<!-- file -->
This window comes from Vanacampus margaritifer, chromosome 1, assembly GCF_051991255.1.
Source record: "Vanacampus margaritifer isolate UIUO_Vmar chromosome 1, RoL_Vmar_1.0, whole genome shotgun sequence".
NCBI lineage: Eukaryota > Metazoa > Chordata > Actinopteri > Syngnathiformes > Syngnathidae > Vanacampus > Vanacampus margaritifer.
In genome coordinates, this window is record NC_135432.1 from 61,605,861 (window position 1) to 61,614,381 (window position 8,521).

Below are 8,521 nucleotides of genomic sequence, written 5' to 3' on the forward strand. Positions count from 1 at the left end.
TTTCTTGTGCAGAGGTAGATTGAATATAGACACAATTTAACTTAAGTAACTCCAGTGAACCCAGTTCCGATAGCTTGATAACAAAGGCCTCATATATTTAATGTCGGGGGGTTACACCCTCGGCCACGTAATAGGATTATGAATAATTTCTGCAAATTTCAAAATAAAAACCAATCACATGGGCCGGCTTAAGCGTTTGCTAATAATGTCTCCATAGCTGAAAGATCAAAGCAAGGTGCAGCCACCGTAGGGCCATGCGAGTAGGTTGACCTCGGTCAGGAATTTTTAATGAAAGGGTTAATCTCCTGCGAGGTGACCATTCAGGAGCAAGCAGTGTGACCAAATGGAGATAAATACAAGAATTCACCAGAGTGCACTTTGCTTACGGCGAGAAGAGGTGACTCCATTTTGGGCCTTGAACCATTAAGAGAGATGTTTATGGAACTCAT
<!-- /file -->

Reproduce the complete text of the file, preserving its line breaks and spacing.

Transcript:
This window comes from Vanacampus margaritifer, chromosome 1, assembly GCF_051991255.1.
Source record: "Vanacampus margaritifer isolate UIUO_Vmar chromosome 1, RoL_Vmar_1.0, whole genome shotgun sequence".
NCBI lineage: Eukaryota > Metazoa > Chordata > Actinopteri > Syngnathiformes > Syngnathidae > Vanacampus > Vanacampus margaritifer.
In genome coordinates, this window is record NC_135432.1 from 61,605,861 (window position 1) to 61,614,381 (window position 8,521).

Below are 8,521 nucleotides of genomic sequence, written 5' to 3' on the forward strand. Positions count from 1 at the left end.
TTTCTTGTGCAGAGGTAGATTGAATATAGACACAATTTAACTTAAGTAACTCCAGTGAACCCAGTTCCGATAGCTTGATAACAAAGGCCTCATATATTTAATGTCGGGGGGTTACACCCTCGGCCACGTAATAGGATTATGAATAATTTCTGCAAATTTCAAAATAAAAACCAATCACATGGGCCGGCTTAAGCGTTTGCTAATAATGTCTCCATAGCTGAAAGATCAAAGCAAGGTGCAGCCACCGTAGGGCCATGCGAGTAGGTTGACCTCGGTCAGGAATTTTTAATGAAAGGGTTAATCTCCTGCGAGGTGACCATTCAGGAGCAAGCAGTGTGACCAAATGGAGATAAATACAAGAATTCACCAGAGTGCACTTTGCTTACGGCGAGAAGAGGTGACTCCATTTTGGGCCTTGAACCATTAAGAGAGATGTTTATGGAACTCAT